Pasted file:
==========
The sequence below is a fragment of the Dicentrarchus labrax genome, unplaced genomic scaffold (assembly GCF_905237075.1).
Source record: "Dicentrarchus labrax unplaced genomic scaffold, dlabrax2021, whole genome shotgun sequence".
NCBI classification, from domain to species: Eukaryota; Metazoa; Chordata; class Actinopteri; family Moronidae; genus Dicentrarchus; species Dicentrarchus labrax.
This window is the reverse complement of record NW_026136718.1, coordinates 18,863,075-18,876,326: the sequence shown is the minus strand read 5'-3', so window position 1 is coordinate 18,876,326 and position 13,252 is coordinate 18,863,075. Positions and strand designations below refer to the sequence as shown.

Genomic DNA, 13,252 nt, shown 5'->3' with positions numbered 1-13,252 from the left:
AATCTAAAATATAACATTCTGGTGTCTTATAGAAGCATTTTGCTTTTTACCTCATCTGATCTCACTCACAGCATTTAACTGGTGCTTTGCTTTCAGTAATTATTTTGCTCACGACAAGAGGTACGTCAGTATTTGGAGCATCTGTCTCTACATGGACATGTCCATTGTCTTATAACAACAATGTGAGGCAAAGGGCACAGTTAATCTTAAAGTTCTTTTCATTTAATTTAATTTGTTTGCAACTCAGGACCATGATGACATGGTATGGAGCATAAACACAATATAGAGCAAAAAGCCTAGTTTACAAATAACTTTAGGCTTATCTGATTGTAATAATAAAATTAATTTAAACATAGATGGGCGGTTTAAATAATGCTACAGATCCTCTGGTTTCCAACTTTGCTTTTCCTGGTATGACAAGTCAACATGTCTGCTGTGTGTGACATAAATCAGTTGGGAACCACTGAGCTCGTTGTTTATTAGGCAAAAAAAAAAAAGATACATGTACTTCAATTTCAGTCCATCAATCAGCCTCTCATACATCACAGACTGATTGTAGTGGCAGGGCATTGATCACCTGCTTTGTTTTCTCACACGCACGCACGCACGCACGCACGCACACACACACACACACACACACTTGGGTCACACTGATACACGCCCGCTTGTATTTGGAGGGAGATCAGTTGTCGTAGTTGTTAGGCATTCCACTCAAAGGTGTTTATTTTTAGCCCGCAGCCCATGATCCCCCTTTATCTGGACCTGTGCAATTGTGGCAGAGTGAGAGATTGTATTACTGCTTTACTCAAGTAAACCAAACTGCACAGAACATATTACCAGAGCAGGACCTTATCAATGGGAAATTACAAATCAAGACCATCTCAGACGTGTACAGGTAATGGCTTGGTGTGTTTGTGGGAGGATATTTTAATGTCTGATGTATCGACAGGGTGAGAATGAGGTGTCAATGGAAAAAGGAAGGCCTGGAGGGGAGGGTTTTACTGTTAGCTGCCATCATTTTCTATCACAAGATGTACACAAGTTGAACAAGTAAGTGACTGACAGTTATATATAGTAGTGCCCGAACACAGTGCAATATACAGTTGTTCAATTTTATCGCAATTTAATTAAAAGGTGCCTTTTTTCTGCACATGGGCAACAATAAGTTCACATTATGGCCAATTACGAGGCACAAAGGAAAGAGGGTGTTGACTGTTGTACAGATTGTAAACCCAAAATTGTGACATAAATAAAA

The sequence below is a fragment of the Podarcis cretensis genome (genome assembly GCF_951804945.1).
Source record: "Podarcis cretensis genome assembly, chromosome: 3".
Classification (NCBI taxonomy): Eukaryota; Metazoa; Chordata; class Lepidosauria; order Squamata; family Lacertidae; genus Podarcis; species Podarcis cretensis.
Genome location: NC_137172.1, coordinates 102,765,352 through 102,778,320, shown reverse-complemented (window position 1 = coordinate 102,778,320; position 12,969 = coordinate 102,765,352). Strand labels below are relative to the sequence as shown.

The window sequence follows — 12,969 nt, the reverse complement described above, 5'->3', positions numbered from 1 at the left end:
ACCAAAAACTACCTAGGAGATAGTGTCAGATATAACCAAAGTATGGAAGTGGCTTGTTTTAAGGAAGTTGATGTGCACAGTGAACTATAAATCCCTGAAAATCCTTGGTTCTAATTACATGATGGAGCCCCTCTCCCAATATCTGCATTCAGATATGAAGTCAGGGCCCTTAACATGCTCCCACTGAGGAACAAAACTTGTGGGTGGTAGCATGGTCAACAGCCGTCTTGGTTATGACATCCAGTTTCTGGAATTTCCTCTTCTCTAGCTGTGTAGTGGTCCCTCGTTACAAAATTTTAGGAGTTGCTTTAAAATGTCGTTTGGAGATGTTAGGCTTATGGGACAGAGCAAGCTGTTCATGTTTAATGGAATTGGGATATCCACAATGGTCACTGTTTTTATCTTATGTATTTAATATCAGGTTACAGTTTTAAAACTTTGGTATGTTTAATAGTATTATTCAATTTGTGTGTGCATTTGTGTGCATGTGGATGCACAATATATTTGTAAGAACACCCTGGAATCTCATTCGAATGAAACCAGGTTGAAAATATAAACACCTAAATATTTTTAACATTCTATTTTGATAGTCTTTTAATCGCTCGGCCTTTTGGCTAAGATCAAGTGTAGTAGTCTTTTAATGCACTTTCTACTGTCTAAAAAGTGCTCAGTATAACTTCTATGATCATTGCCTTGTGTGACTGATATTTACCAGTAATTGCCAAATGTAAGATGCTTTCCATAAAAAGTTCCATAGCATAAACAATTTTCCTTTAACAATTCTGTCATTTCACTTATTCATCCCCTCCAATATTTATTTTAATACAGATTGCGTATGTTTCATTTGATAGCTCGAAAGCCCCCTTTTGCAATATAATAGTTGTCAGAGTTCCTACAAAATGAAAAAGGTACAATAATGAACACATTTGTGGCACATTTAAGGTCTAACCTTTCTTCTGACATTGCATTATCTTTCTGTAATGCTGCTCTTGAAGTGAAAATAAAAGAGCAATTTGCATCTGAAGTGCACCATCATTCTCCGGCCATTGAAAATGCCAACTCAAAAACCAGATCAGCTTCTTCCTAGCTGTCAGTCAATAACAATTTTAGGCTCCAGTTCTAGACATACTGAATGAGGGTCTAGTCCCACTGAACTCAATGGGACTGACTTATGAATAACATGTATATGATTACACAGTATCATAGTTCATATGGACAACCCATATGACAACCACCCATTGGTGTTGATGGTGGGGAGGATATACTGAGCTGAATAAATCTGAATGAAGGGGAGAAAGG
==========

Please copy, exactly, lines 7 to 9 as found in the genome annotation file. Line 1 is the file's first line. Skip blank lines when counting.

The sequence below is a fragment of the Podarcis cretensis genome (genome assembly GCF_951804945.1).
Source record: "Podarcis cretensis genome assembly, chromosome: 3".
Classification (NCBI taxonomy): Eukaryota; Metazoa; Chordata; class Lepidosauria; order Squamata; family Lacertidae; genus Podarcis; species Podarcis cretensis.